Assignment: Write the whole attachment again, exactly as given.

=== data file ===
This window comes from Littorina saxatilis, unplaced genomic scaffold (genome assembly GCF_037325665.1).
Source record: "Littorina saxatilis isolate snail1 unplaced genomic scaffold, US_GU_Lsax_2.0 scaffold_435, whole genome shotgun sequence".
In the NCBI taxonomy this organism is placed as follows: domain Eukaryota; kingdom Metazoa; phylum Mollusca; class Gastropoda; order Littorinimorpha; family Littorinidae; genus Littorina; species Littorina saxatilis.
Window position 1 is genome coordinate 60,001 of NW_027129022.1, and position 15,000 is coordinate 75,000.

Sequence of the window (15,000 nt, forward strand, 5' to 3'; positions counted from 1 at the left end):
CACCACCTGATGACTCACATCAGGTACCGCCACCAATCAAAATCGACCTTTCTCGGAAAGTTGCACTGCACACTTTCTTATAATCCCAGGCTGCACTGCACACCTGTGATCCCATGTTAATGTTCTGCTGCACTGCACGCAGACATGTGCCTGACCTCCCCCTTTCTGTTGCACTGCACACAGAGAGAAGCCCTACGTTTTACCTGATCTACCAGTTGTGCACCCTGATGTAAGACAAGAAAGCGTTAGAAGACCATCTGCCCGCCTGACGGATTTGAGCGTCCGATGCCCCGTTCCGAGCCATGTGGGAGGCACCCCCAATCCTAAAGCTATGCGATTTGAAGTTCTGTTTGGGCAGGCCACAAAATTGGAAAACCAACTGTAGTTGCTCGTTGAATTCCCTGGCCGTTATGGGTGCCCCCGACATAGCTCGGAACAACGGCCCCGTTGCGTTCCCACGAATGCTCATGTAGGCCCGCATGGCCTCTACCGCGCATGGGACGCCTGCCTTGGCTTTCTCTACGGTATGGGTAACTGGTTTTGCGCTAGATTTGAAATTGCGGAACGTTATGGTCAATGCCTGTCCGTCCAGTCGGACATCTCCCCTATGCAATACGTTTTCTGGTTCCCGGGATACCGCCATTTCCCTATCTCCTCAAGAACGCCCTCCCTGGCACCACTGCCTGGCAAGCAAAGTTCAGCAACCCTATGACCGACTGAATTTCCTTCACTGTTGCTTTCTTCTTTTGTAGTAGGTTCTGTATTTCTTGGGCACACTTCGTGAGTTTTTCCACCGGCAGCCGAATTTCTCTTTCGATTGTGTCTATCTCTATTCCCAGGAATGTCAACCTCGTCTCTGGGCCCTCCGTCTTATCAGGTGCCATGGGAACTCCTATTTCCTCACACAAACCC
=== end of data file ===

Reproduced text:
This window comes from Littorina saxatilis, unplaced genomic scaffold (genome assembly GCF_037325665.1).
Source record: "Littorina saxatilis isolate snail1 unplaced genomic scaffold, US_GU_Lsax_2.0 scaffold_435, whole genome shotgun sequence".
In the NCBI taxonomy this organism is placed as follows: domain Eukaryota; kingdom Metazoa; phylum Mollusca; class Gastropoda; order Littorinimorpha; family Littorinidae; genus Littorina; species Littorina saxatilis.
Window position 1 is genome coordinate 60,001 of NW_027129022.1, and position 15,000 is coordinate 75,000.

Sequence of the window (15,000 nt, forward strand, 5' to 3'; positions counted from 1 at the left end):
CACCACCTGATGACTCACATCAGGTACCGCCACCAATCAAAATCGACCTTTCTCGGAAAGTTGCACTGCACACTTTCTTATAATCCCAGGCTGCACTGCACACCTGTGATCCCATGTTAATGTTCTGCTGCACTGCACGCAGACATGTGCCTGACCTCCCCCTTTCTGTTGCACTGCACACAGAGAGAAGCCCTACGTTTTACCTGATCTACCAGTTGTGCACCCTGATGTAAGACAAGAAAGCGTTAGAAGACCATCTGCCCGCCTGACGGATTTGAGCGTCCGATGCCCCGTTCCGAGCCATGTGGGAGGCACCCCCAATCCTAAAGCTATGCGATTTGAAGTTCTGTTTGGGCAGGCCACAAAATTGGAAAACCAACTGTAGTTGCTCGTTGAATTCCCTGGCCGTTATGGGTGCCCCCGACATAGCTCGGAACAACGGCCCCGTTGCGTTCCCACGAATGCTCATGTAGGCCCGCATGGCCTCTACCGCGCATGGGACGCCTGCCTTGGCTTTCTCTACGGTATGGGTAACTGGTTTTGCGCTAGATTTGAAATTGCGGAACGTTATGGTCAATGCCTGTCCGTCCAGTCGGACATCTCCCCTATGCAATACGTTTTCTGGTTCCCGGGATACCGCCATTTCCCTATCTCCTCAAGAACGCCCTCCCTGGCACCACTGCCTGGCAAGCAAAGTTCAGCAACCCTATGACCGACTGAATTTCCTTCACTGTTGCTTTCTTCTTTTGTAGTAGGTTCTGTATTTCTTGGGCACACTTCGTGAGTTTTTCCACCGGCAGCCGAATTTCTCTTTCGATTGTGTCTATCTCTATTCCCAGGAATGTCAACCTCGTCTCTGGGCCCTCCGTCTTATCAGGTGCCATGGGAACTCCTATTTCCTCACACAAACCC